If you’re planning a road trip on the West Coast, you might wonder how many days you should stay in SF. I know it because I’ve asked myself this question when I planned my trip. Should I stay an extra day in Los Angeles, 2 more days in Yosemite or should I extend my trip to Seattle… Take whatever option you want but don’t spend less than 3 days in San Francisco. Because you’ll miss out on amazing activities… Here’s my personal 3 days there: - Day One Start your day at the Golden Gate Bridge. i really hope it won’t be as foggy as it was for me… Anyway, this is still a marvel to watch and to cross. Beware of cyclists - some of them can be reckless. Crissy Field is another area to visit. It’s near the bridge, features a beach with great views and a lot of food options. Try to get lunch there before you go to Alcatraz Island where sits the most famous federal prisons in the US before the 70s. (Make sure you book your tour in advance!). That will take most of your afternoon. After that, walk to Fisherman’s Wharf and get dinner at Pier Market Seafood Restaurant. If you love seafood like me, you’ll be in heaven. - Day Two In the morning, hop on a cable car on Market Street. Pay attention to the different neighborhoods you’ll cross as most of them are picturesque (also enjoy the fact that you won’t have to walk up these hills!). Get off at Lombard Street and prepare your camera! This is the famous shot you’re aiming for :) From there you can head to the Coit Tower before getting lunch. I’d suggest you get lunch in Chinatown. After lunch, make sure you explore it - I think it’s one of the biggest Chinatown in the country. After this afternoon, get dinner somewhere in Fog Harbor. Any restaurant would do, just enjoy the view on the Golden Gate. - Day Three Go to the Golden Gate Park/ There’s so much to explore there from Japanese gardens to moderate hiking trails. That will take your entire day, trust me (my feet were hurting bad at the end.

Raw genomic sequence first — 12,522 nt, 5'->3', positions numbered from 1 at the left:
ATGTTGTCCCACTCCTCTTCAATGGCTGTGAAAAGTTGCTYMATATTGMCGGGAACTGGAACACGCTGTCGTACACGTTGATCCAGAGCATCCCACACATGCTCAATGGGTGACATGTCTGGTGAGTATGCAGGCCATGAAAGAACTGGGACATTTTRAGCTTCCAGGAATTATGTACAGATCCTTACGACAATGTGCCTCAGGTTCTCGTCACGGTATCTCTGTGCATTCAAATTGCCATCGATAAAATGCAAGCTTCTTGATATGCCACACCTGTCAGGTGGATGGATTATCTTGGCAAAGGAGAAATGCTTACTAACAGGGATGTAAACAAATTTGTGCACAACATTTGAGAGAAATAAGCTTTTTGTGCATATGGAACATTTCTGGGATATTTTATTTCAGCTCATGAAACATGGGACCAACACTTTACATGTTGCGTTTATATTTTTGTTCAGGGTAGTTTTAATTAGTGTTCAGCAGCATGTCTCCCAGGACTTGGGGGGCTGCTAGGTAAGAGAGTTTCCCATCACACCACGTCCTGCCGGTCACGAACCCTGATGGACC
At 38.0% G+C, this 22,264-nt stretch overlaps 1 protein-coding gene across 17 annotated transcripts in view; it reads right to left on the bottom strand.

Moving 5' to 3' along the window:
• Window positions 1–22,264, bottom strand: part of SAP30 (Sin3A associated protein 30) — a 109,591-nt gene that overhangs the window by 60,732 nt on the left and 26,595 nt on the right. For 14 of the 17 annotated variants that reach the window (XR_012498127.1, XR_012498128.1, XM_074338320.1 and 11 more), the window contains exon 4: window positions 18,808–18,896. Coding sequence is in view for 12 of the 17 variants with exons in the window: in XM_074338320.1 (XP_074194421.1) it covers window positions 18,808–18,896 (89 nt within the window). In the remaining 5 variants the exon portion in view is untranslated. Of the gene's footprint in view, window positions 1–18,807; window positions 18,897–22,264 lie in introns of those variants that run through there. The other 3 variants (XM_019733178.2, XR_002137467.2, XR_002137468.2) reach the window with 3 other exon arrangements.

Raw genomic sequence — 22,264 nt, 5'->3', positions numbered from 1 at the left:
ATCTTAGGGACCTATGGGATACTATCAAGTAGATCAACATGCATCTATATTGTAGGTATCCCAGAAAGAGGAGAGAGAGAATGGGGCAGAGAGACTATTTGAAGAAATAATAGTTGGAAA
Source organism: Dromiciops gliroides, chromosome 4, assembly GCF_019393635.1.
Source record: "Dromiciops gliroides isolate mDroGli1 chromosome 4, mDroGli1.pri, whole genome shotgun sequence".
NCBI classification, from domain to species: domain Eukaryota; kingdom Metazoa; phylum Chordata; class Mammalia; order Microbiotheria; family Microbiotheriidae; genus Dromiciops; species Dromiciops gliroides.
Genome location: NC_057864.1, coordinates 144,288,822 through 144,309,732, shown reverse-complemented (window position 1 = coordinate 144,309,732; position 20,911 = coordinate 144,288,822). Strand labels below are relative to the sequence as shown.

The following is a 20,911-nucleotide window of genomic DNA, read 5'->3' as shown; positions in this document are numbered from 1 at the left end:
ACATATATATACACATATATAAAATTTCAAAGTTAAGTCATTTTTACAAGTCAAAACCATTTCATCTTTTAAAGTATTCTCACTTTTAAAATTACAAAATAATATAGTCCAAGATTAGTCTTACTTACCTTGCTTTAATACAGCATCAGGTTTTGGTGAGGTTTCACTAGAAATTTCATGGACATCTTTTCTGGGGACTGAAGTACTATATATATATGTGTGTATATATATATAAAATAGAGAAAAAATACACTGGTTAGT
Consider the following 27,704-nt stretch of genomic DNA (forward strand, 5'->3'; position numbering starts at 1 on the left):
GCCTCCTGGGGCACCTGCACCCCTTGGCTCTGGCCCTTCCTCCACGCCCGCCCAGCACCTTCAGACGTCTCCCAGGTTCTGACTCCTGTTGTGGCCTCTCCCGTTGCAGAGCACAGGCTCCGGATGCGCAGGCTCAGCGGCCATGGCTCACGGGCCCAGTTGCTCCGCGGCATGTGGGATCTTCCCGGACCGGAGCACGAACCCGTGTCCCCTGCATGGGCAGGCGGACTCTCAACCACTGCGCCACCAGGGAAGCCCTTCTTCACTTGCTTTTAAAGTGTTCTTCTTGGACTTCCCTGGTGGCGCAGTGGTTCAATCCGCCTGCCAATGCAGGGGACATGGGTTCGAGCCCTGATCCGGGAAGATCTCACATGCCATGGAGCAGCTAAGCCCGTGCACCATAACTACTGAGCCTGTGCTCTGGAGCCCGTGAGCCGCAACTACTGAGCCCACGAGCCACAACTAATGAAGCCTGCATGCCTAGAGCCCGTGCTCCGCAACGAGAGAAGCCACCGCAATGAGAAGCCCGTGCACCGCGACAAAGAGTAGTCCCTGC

San Francisco: 5 Attractions in Five Hours

Heading to this Bay city wonder, and only have a few short hours? Check out all the popular spots you can see in just 5 hours! https://www.mapleleopard.com/search?q=san+Fransisco

I'm moving from NYC to San Francisco to join my partner. What are the things I should know before moving?

I'd say a few things to know: - San Francisco and New York are wildly different. People love to compare them but they're not even in the same ballpark. SF is a world class city, but it's nothing like NY. Things close at more normal times, people drive, there's SO much more nature/green space, and it's much more relaxed. Public transportation is laughable in SF compared to NY (but better than 95% of most other American cities still). - If you like to be outdoors, SF is the right place for you. Within a 3 or 4 hour drive (and most of the time much less), you have: Big Sur, Redwoods, Tahoe, Yosemite, and hundreds of other amazing, beautiful places to explore. People here are active and tend to go out of the city often. - Be prepared to pay even more than you were in rent. SF has surpassed NY in expenses, and continues to grow. However, salaries are much higher so when you're job hunting, feel free to add a significant portion to your asking salary. Personally, San Francisco is much more my speed and I feel so much more at home and relaxed here. If you're a big city guy just looking to recreate your NY fast-paced life on the West Coast, San Francisco isn't right for you. But if you want a more relaxed, nature-forward (?) place to live, it's the best. I also think having a partner will help you feel more grounded here, so you won't have to deal with a lot of the issues of dating, etc.

What were the 3 things I liked the most during my trip to San Francisco ?